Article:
That is right. It is debatable but it is not negotiable. I seem to recognize that same line in many issues we are dealing with in the House. Health care is a great example of the problems we are in: It is debatable but in no way is it negotiable.
One cannot cover, in our health care system, 100 per cent of the cost 100 per cent of the time. That never was a reality and it has never been more true than it is today. The member alluded to our aging population. It is putting tremendous pressure on a system that is in dire need of an overhaul. It is not just Ontario that has a health care crisis. Every province is looking for negotiation, discussion and flexibility in the role of the federal government, a flexibility that sadly is not there.
This is a housekeeping bill. There are really no monetary expenditures involved so we have no grounds to oppose it. I should not say there is no cost. There is always a cost when we debate a bill in the time it takes to debate it. While there is no reason to debate the reorganization, there is a very strong reason to discuss health care. Reorganization is important. Rethinking health care is critical.
Everyone agrees that we must change, that we have a serious problem. I paraphrase the Prime Minister when he spoke in an interview with CBC radio. He said that the system was put in place to protect Canadian citizens from catastrophic crises in health and the family so they would not lose their homes. He said very clearly what we have been saying, that this was never intended to cover 100 per cent of the problems 100 per cent of the time.
He also alluded to the fact that the 10 per cent of GDP spent on health care is too high. It is the second highest in the world next to the United States and must be reduced. Those are the words, but where is the plan to accomplish that? There is nothing. What we got in the debate this morning were more words and more rhetoric with no plan to deal with health care.
Medicare is our most valued social program. Part of the rhetoric from the other side is that we are out to savage and destroy medicare when the reality is that we are the only party in this House that is dedicated to saving medicare for those in our country who need it. It needs support. It needs fresh thinking.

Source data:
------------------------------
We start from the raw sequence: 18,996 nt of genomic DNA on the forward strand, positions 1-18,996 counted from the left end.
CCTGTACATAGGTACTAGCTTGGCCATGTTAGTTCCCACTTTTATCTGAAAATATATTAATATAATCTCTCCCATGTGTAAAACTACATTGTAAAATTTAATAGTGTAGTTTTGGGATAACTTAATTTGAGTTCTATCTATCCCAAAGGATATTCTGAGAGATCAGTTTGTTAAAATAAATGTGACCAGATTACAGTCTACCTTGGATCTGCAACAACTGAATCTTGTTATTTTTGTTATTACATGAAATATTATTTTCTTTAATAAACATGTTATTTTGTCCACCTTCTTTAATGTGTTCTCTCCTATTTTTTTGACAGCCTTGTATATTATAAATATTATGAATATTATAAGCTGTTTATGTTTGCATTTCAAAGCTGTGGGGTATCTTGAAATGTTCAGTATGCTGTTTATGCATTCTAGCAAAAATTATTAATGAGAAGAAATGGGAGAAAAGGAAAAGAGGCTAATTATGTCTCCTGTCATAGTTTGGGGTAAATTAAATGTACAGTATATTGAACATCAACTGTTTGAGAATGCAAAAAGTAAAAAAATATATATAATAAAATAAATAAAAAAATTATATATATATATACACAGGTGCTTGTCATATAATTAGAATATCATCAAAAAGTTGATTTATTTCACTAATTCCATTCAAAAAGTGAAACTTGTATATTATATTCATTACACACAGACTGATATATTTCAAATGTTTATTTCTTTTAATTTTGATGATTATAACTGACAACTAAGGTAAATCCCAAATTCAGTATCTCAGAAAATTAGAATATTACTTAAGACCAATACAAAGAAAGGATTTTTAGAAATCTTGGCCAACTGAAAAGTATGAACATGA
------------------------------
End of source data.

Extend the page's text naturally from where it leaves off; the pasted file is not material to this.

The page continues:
One of the major threats to medicare, indeed to all our social programs, is Canada's deficit and debt. The overspending that has taken place over the years has put us into a tremendous debt hole. That is the real threat to health care.
The finance minister continues day after day when he gets up in the House to pat himself on the back for reaching 3 per cent of GDP. He is not eliminating the overspending, he is reducing it. He
will have it reduced to 3 per cent of GDP. We are still living beyond our means.
In saying that, the finance minister is not telling the Canadian people what is the real danger to our social programs. While he is attempting to achieve this very low target, the debt is increasing from $400 billion to $500 billion to $600 billion in the term of this government, an increase of some $111 billion. Shame. That is what is killing health care and the social programs today.
The interest payments are going from $30 billion to $40 billion to $50 billion to service the debt. That $50 billion does not create one hospital bed. It does nothing for health care, yet the government is prepared to see that kind of overspending continue, to see that kind of debt accumulate and to see that $50 billion go up in smoke while not creating one job, not doing one thing to save our social programs. That is the real killer and that is the real threat to health care.